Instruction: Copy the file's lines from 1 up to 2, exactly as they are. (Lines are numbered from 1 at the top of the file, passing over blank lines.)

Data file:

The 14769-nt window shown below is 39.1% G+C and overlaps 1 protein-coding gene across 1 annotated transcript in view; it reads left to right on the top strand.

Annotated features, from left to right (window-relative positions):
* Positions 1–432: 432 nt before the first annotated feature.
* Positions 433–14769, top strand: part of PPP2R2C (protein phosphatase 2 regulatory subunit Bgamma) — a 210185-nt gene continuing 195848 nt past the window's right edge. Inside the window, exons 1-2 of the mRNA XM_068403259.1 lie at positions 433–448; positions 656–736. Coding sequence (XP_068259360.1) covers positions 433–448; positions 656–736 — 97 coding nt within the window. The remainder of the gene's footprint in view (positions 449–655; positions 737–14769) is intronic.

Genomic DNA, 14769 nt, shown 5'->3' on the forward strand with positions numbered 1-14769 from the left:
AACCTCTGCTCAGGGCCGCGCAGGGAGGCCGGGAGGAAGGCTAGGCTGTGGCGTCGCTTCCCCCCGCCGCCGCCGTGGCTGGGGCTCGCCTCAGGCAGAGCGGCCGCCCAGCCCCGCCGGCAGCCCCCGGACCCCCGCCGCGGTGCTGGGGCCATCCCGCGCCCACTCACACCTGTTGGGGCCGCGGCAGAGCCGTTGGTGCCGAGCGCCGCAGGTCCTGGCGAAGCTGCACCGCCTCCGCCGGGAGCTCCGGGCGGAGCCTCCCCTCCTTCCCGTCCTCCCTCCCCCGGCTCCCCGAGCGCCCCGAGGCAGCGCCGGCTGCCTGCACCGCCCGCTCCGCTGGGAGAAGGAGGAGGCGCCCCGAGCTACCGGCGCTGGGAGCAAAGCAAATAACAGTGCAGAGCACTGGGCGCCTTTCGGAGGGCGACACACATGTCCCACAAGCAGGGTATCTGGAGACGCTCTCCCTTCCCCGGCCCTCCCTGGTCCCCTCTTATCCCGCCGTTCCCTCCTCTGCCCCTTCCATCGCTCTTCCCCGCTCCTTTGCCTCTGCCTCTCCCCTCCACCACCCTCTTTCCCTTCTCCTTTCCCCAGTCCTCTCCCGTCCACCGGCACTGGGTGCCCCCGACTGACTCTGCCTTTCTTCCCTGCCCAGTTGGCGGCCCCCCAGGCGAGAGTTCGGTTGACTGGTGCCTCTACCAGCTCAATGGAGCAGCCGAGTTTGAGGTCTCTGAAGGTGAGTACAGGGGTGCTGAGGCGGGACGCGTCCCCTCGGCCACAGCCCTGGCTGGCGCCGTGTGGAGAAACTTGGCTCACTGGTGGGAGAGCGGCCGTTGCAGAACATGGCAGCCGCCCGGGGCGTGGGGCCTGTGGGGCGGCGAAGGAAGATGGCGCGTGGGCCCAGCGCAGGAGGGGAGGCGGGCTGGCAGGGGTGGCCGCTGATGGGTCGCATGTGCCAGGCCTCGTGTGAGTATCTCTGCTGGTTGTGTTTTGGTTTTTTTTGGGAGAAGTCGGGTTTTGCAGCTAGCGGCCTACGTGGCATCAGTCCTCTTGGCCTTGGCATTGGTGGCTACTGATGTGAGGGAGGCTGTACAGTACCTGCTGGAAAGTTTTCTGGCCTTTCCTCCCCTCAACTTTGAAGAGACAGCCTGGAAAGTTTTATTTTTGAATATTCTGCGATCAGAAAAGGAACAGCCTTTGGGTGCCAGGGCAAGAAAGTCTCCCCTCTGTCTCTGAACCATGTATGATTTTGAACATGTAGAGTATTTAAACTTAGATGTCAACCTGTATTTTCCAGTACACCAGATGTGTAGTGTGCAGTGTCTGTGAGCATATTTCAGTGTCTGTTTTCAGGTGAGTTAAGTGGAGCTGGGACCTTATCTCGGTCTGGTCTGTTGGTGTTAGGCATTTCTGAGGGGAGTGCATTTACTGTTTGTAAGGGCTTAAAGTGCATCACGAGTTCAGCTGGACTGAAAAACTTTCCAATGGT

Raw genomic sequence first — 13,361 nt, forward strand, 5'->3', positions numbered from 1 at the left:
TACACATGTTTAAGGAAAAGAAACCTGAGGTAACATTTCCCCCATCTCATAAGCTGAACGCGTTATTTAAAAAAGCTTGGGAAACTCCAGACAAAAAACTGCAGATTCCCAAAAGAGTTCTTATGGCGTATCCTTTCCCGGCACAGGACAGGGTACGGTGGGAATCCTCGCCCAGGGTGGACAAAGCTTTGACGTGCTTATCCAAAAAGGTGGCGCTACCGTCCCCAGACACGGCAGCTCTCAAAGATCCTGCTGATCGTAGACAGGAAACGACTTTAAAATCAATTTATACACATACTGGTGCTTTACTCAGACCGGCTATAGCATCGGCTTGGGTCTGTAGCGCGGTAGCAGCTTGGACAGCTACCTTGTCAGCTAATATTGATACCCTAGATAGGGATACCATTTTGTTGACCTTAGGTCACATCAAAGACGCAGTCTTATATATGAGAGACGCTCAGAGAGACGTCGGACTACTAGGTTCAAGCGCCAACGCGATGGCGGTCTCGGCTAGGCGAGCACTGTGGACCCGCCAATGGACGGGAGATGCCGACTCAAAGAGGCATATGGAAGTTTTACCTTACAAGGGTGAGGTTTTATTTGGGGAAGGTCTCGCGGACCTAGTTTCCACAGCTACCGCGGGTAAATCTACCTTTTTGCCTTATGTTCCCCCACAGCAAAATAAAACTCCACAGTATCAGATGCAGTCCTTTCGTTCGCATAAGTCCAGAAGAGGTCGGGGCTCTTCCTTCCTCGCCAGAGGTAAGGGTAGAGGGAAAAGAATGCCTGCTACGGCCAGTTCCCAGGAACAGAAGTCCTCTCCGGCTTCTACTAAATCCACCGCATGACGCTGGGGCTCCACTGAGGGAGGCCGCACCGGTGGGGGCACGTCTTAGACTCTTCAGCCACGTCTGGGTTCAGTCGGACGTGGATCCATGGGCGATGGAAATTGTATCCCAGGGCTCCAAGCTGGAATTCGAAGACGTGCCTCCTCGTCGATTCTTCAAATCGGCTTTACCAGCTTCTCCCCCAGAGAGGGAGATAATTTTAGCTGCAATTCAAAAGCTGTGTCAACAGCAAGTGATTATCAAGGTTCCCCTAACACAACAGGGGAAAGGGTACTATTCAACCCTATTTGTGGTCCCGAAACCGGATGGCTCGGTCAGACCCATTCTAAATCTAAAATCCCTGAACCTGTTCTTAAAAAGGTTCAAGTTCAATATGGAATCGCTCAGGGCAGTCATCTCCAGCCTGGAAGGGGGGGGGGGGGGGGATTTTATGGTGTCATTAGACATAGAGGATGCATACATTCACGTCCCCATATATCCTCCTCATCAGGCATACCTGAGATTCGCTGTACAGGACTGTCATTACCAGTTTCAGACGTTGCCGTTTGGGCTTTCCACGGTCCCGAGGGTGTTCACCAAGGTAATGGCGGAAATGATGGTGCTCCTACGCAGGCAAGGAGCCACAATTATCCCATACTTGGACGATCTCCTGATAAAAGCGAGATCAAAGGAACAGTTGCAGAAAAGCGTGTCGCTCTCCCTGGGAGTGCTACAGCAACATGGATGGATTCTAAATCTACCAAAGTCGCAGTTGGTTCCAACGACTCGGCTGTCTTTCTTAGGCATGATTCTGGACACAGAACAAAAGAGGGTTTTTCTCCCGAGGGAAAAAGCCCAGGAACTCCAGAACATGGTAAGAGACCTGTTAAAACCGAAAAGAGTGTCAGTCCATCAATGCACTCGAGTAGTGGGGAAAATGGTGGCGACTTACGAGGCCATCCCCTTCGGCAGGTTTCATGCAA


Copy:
The 14769-nt window shown below is 39.1% G+C and overlaps 1 protein-coding gene across 1 annotated transcript in view; it reads left to right on the top strand.

Annotated features, from left to right (window-relative positions):